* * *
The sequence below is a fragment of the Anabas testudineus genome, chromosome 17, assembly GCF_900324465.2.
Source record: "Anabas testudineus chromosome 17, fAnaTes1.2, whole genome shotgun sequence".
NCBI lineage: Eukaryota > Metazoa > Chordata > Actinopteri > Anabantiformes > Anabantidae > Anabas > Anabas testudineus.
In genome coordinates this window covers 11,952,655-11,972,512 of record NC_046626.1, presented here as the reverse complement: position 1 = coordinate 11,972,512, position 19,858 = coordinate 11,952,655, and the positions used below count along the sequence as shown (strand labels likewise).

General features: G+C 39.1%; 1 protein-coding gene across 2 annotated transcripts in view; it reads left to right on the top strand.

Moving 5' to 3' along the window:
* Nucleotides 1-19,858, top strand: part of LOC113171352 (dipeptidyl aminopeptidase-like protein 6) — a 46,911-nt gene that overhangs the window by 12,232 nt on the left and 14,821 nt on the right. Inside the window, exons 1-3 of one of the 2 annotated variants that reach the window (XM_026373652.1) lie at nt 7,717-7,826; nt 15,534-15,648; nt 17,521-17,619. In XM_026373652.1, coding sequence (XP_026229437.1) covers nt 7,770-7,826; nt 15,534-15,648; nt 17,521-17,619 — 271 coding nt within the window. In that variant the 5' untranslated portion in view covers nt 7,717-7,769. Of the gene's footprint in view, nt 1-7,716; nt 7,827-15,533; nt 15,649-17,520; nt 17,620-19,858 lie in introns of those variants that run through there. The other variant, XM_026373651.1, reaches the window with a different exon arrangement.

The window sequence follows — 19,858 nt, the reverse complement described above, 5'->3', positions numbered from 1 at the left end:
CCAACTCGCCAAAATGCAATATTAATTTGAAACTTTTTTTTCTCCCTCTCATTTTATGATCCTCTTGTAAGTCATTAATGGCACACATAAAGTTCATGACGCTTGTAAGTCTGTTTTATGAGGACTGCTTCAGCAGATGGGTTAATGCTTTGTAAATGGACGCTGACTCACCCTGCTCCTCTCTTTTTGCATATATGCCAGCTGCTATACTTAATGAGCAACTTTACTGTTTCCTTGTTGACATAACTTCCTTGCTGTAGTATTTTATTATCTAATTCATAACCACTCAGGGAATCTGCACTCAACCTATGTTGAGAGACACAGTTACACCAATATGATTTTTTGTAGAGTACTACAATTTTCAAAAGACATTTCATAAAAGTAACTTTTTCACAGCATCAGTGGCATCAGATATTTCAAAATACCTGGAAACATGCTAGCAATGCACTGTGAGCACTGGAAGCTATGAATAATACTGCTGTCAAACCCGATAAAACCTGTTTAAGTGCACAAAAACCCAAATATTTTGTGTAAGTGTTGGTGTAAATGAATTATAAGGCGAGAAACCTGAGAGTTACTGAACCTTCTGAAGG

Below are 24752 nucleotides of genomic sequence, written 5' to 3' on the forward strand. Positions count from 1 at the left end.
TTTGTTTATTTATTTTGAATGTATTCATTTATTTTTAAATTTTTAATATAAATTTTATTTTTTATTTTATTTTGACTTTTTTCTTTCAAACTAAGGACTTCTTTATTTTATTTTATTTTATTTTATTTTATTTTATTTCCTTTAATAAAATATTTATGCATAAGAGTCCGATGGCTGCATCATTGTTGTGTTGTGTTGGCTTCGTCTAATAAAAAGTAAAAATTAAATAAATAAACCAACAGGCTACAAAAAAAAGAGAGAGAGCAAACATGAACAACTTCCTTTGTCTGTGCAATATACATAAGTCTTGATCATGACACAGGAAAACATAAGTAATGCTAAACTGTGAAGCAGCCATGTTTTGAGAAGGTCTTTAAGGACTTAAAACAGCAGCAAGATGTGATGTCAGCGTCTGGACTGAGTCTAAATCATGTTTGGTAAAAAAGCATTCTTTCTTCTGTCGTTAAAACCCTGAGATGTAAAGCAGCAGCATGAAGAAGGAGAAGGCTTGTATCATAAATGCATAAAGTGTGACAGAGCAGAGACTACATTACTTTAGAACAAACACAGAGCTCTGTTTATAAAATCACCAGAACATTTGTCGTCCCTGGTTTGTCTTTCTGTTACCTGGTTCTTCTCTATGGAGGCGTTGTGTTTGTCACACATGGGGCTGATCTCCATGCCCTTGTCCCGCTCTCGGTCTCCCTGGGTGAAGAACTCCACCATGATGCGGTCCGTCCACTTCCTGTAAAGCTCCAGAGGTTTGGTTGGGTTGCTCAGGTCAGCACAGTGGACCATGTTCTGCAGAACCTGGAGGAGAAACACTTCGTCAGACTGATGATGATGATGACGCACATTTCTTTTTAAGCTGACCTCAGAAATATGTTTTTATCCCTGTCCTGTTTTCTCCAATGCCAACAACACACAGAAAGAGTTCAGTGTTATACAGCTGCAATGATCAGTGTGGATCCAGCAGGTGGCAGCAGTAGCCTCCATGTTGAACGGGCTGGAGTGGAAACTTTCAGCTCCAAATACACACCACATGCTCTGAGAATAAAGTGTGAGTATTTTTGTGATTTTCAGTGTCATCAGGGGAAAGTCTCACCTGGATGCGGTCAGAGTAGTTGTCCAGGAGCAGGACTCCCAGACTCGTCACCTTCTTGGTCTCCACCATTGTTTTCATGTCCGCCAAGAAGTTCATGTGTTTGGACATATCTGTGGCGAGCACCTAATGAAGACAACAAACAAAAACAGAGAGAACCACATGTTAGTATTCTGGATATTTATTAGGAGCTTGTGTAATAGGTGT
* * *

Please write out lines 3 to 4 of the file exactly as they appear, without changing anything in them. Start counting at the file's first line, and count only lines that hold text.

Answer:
NCBI lineage: Eukaryota > Metazoa > Chordata > Actinopteri > Anabantiformes > Anabantidae > Anabas > Anabas testudineus.
In genome coordinates this window covers 11,952,655-11,972,512 of record NC_046626.1, presented here as the reverse complement: position 1 = coordinate 11,972,512, position 19,858 = coordinate 11,952,655, and the positions used below count along the sequence as shown (strand labels likewise).